Open Access Software

AYUMS: an algorithm for completely automatic quantitation based on LC-MS/MS proteome data and its application to the analysis of signal transduction

Ayumu Saito*, Masao Nagasaki, Masaaki Oyama, Hiroko Kozuka-Hata, Kentaro Semba, Sumio Sugano, Tadashi Yamamoto and Satoru Miyano

Author Affiliations

The Institute of Medical Science, The University of Tokyo, 4-6-1 Shirokanedai, Minato-ku, Tokyo 108-8639, Japan

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BMC Bioinformatics 2007, 8:15  doi:10.1186/1471-2105-8-15

Published: 18 January 2007



Comprehensive description of the behavior of cellular components in a quantitative manner is essential for systematic understanding of biological events. Recent LC-MS/MS (tandem mass spectrometry coupled with liquid chromatography) technology, in combination with the SILAC (Stable Isotope Labeling by Amino acids in Cell culture) method, has enabled us to make relative quantitation at the proteome level. The recent report by Blagoev et al. (Nat. Biotechnol., 22, 1139–1145, 2004) indicated that this method was also applicable for the time-course analysis of cellular signaling events. Relative quatitation can easily be performed by calculating the ratio of peak intensities corresponding to differentially labeled peptides in the MS spectrum. As currently available software requires some GUI applications and is time-consuming, it is not suitable for processing large-scale proteome data.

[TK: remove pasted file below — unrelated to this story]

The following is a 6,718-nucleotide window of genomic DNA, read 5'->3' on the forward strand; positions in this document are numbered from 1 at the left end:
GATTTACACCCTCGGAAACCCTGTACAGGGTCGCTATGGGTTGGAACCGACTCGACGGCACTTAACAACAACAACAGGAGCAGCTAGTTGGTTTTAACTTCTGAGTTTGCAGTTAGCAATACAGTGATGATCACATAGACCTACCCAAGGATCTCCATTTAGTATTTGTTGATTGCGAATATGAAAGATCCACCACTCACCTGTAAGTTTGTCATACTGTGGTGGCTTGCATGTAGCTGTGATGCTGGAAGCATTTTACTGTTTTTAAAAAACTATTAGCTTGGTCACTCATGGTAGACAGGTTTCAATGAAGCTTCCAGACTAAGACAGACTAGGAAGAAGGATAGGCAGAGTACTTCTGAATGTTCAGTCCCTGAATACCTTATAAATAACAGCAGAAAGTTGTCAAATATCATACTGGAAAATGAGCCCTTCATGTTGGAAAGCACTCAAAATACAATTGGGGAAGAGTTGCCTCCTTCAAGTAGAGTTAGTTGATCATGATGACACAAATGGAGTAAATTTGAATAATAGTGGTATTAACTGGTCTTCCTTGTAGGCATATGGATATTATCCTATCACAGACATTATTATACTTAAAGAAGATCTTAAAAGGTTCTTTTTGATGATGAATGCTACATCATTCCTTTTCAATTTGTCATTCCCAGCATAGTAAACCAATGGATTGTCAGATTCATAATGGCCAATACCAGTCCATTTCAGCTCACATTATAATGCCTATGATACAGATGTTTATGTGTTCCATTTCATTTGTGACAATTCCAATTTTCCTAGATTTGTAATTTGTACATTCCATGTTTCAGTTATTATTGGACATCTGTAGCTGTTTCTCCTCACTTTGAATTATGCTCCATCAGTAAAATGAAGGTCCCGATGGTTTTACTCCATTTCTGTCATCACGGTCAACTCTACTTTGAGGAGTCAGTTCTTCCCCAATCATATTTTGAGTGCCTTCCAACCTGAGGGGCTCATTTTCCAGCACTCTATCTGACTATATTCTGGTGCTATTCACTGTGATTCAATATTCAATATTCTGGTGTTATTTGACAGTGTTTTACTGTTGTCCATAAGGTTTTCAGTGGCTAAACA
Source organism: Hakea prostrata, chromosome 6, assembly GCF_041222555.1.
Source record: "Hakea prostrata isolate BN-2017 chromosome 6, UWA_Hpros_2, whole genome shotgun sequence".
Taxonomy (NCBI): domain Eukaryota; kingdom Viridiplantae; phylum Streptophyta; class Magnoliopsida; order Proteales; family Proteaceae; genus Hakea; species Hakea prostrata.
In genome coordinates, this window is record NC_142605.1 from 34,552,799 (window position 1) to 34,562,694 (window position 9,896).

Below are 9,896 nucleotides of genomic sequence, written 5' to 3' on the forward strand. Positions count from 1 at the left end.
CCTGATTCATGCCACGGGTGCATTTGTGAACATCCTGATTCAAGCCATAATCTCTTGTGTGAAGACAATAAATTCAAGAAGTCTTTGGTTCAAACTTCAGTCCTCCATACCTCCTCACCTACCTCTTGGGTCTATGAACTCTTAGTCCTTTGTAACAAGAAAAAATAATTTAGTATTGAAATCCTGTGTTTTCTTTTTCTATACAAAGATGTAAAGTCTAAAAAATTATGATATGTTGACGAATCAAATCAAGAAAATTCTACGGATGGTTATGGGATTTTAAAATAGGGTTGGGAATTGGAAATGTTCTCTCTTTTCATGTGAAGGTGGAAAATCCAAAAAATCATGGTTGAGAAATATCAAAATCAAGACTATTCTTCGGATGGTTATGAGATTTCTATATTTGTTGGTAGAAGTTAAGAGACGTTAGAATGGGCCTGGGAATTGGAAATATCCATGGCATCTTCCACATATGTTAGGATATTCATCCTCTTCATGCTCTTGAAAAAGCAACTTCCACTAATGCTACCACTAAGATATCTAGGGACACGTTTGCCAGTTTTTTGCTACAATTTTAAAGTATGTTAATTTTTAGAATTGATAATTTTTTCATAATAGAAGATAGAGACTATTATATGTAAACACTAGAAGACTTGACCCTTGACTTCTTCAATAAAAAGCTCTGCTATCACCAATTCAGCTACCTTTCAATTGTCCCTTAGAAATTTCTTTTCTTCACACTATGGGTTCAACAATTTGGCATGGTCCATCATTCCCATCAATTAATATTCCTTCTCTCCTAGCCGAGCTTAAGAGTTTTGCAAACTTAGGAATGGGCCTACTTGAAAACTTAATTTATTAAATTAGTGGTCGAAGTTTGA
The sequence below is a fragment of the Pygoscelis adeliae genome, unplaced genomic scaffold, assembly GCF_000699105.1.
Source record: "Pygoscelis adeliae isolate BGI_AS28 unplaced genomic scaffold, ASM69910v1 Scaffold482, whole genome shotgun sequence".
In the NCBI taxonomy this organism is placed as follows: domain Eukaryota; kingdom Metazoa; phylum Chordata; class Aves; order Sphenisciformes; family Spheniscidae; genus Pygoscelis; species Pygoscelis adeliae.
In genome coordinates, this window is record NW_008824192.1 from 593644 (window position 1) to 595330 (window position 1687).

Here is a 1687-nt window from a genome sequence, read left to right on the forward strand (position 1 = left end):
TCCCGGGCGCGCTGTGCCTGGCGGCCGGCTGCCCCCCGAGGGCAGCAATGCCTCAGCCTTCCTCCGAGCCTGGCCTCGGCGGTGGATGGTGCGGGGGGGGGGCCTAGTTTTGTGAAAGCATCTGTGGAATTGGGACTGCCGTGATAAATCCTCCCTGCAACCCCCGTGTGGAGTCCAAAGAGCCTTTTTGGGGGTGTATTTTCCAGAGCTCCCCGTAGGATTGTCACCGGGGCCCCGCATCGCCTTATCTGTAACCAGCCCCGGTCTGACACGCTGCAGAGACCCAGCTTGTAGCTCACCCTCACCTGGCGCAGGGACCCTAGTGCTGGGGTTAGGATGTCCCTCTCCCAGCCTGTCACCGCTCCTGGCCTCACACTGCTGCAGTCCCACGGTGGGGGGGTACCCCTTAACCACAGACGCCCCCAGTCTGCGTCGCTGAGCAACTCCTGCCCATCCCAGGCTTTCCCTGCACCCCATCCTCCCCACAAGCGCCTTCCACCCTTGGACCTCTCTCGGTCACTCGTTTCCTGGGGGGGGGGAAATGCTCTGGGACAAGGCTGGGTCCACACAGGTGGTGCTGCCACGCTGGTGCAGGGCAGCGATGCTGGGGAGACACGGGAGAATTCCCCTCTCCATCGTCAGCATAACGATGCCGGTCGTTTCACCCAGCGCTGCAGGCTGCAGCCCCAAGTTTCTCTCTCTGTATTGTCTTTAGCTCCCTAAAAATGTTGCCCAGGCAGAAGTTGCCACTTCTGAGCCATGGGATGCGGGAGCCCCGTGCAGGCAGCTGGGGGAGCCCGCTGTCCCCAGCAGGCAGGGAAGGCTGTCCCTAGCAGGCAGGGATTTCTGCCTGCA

To resolve this difficulty, we developed an algorithm that automatically detects the peaks in each spectrum. Using this algorithm, we developed a software tool named AYUMS that automatically identifies the peaks corresponding to differentially labeled peptides, compares these peaks, calculates each of the peak ratios in mixed samples, and integrates them into one data sheet. This software has enabled us to dramatically save time for generation of the final report.


AYUMS is a useful software tool for comprehensive quantitation of the proteome data generated by LC-MS/MS analysis. This software was developed using Java and runs on Linux, Windows, and Mac OS X. Please contact if you are interested in the application. The project web page is webcite.